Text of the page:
Edo Kinko Hakkei (1920s)


Edo Kinko Hakkei (1920s)
Print set



Print is Public Domain; Photography is:   Creative Commons License


Note: We have three versions of this set in our collection, all published by the Adachi company in the 20th century: in the 1920s, the 1960s, and the 1980s. Comparing the three gives excellent insights into the changes in traditional printmaking during the course of the century. (We are preparing easier ways to do side-by-side comparisons ... coming soon!)

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Publisher's notes from the original pamphlet:

Edo Kinko Hakkei

(Eight Views of the Environs of Edo)
By Ando Hiroshige

Nishiki-e, large-size prints

1. Evening Snow at Asukayama
2. Night Rain at Azuma
3. Autumn Moon on the Tama River
4. Evening Bell at Ikegami
5. Boats Returning to Gyotoku
6. Homing Geese at Haneda
7. Sunset at Koganei
8. Clearing Weather at Shibaura

HIROSHIGE'S work can be divided into three periods: an early period, up to about 1831 or 1832, during which his artistic language was gradually assuming a definite shape; a middle period, roughly in the decade of the 1830's, when he devoted the utmost efforts to the concentration and perfection of his style; and the final period, after 1840, when the streams of his development were united.

These eight prints are from a very rare set of masterpieces done by Hiroshige in his middle period, around 1838. His style here is particularly concentrated and intense, and his ideas are expressed with the utmost clarity and economy. At the same time they are removed from the banality and triteness which occasionally plagued the artist in his later years.

The series was commissioned by Taihaido, the leader of a group of kyoka poets. Taihaido (a pseudonym) means "Hall of the Big Cup," and the implication is that the man was a drinker and bon-vivant. Few facts are known about Taihaido, but a portrait-painting of him by Hiroshige, exhibited at the Memorial Exhibition in Tokyo, 1918, shows him in a detached house by a pine-tree, in the act of lifting up a sake-cup. He appears to have been a man in easy circumstances, with a liking for wine and the better things of life. It is likely that a friendship of some sort existed between him and Hiroshige.

The first edition of Edo Kinko Hakkei had, in the upper part of each of the prints, three or four kyoka poems by Taihaido and other poets of his group. The prints were published by Kikakudo, but were stamped in the margin, Taihaido-Kaihan (Prints Originated by Taihaido). In order to allow space for the poems, the landscapes were composed a little lower in the format than usual. The balance between landscape and verses was carefully planned, and it is correct to consider the verses as belonging to the composition.

The original edition was printed on hosho (a special thick paper of fine quality) with great care, using lighter colors than were customary in landscape prints at that time. We surmise that these surimono prints were distributed in albums or sets. Some similar sets have survived with block-printed wrappers which were made for them. Presumably the original distribution was limited to the membership of the group of poets under Taihaido: a number that would be difficult to estimate, but perhaps more than twenty and less than one hundred.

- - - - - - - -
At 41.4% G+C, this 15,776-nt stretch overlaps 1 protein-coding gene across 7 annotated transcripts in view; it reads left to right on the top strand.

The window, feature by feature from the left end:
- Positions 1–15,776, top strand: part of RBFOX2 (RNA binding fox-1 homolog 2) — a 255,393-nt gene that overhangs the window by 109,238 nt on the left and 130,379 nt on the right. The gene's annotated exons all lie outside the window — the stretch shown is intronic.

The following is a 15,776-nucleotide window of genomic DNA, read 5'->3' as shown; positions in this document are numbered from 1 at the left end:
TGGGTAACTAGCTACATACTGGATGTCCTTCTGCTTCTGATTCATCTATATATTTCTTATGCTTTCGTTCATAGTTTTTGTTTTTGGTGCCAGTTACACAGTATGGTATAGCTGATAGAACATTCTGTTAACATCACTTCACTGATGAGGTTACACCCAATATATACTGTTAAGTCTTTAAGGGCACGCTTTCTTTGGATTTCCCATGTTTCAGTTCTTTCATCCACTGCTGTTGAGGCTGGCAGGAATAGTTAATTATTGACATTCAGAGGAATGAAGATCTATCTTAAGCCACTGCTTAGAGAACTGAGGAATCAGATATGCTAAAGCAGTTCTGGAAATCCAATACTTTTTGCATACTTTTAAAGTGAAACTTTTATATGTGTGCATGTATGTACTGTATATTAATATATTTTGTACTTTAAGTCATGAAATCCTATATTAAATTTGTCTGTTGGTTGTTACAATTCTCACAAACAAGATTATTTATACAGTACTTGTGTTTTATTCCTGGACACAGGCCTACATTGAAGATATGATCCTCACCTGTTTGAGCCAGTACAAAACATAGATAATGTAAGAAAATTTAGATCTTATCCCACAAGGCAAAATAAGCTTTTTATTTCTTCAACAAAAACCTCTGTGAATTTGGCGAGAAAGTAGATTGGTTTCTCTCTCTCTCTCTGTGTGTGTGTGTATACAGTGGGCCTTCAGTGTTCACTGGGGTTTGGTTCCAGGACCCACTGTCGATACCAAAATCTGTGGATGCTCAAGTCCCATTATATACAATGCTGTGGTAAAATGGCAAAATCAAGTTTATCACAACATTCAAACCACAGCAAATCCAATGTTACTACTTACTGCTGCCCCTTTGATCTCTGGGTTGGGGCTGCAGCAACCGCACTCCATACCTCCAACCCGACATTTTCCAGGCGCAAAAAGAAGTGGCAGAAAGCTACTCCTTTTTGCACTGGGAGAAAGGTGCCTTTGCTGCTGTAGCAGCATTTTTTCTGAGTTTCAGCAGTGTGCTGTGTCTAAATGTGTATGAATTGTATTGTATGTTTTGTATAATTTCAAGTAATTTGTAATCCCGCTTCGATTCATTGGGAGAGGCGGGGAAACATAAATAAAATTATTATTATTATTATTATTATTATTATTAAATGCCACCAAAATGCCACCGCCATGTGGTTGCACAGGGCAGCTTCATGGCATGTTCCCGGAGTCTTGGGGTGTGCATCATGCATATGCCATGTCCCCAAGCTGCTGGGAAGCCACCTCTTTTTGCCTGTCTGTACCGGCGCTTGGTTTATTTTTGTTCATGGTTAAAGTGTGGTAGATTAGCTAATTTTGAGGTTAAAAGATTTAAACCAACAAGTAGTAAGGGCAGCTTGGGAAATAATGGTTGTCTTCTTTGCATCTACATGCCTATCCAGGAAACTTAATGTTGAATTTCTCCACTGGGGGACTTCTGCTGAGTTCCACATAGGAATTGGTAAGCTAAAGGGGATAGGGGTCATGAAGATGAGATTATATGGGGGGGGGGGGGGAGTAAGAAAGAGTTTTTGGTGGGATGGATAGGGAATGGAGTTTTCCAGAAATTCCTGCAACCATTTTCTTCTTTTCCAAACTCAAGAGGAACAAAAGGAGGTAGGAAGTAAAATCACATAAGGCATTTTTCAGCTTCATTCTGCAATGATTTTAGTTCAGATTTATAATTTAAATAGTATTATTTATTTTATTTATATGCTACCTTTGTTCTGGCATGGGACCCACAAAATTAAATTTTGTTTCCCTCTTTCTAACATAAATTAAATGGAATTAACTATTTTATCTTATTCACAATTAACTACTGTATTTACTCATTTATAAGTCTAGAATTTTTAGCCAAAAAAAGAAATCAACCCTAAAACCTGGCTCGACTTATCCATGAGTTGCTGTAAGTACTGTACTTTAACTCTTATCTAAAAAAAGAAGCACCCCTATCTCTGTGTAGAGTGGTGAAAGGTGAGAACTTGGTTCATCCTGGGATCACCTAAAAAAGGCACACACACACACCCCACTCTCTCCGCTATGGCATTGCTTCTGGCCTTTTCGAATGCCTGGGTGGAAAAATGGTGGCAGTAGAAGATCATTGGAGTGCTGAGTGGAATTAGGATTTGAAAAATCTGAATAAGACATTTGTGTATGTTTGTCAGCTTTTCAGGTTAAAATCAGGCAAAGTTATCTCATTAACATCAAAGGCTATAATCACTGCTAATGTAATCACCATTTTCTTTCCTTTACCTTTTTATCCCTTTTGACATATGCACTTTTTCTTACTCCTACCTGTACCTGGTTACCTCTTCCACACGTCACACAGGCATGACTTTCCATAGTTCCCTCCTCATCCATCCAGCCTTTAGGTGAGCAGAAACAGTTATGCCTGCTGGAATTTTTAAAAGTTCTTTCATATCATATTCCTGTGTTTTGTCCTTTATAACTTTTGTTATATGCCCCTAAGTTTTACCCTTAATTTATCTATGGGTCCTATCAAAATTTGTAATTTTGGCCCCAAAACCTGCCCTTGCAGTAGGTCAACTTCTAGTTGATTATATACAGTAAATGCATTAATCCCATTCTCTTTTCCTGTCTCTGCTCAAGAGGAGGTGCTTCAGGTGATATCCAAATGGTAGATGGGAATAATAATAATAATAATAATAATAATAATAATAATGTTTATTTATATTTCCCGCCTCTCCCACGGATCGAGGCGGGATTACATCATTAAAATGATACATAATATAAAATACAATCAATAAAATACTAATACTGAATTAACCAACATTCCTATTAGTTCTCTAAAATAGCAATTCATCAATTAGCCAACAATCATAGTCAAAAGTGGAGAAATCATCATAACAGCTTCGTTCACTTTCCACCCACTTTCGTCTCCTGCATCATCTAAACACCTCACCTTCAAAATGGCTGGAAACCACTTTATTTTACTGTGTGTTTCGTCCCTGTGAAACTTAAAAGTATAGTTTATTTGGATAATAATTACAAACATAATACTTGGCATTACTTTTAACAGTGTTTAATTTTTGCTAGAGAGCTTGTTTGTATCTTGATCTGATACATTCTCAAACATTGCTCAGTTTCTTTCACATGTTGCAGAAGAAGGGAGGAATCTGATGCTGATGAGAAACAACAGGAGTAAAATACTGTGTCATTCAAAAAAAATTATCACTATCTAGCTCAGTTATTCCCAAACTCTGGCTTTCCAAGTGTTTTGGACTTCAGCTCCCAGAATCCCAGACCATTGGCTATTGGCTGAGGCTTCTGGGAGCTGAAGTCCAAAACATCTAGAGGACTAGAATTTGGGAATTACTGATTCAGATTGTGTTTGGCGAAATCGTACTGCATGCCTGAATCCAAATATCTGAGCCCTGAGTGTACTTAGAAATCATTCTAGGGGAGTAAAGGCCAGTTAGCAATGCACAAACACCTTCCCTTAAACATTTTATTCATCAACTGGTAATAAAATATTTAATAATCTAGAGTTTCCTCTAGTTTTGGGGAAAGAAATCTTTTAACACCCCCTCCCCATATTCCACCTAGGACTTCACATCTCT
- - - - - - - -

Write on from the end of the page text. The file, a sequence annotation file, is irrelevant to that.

Subsequently the publisher issued the series commercially, on ordinary paper, and using more conventional (darker) colors. At that time the original verses were deleted from the blocks, and one new poem added to each of the prints. Prints from the original edition have always been extremely rare, and even prints from the second edition are very rare today.

In the preparation of the present set of prints, which are made on hosho paper and with the same light colors which were used for the original edition, we were guided by the complete set of originals in the Saito Collection in Tokyo (now in the possession of Mr. Shinji Hiraki) and on certain points, reference was also made to original prints in the Tokyo National Museum.


HAKKEI - The "Hakkei" or "Eight Views" was a theme borrowed from Chinese poetry (the "Eight Views of Hsiao-hsiang") and adapted to various scenes in Japan. The conventional eight views were, (1) Snow, (2) Evening Rain, (3) Autumn Moon, (4) Vesper Bell, (5) Boats Returning at Evening, (6) Geese Flying to Rest, (7) Sunset, and (8) Clearing Weather After Rain.

KYOKA - Thirty-one syllable verse, usually employing a pun or some other play on words, but sometimes merely a witty saying. The popularity of kyoka ran parallel to that of ukiyo-e, Kabuki, sumo and certain other popular arts during the Tokugawa era. These arts reached their peak in the latter part of the 18th century, and they declined at the end of the Tokugawa period, in the latter part of the 19th century. During the heyday of kyoka there were many societies composed of kyoka poets, who were amateurs for the most part. These societies, or groups, held meetings and distributed books and prints containing kyoka among the members.

SURIMONO - It was a practice among the dilettanti of the upper middle-class in Japan, from around the middle of the 18th century to around the middle of the 19th century, to exchange as New Year's gifts and for other purposes, prints of their kyoka and haiku poems illustrated by pictures commissioned from prominent artists of the day. Such privately-issued prints occur occasionally in Japanese plebian art during all of the later Edo period.


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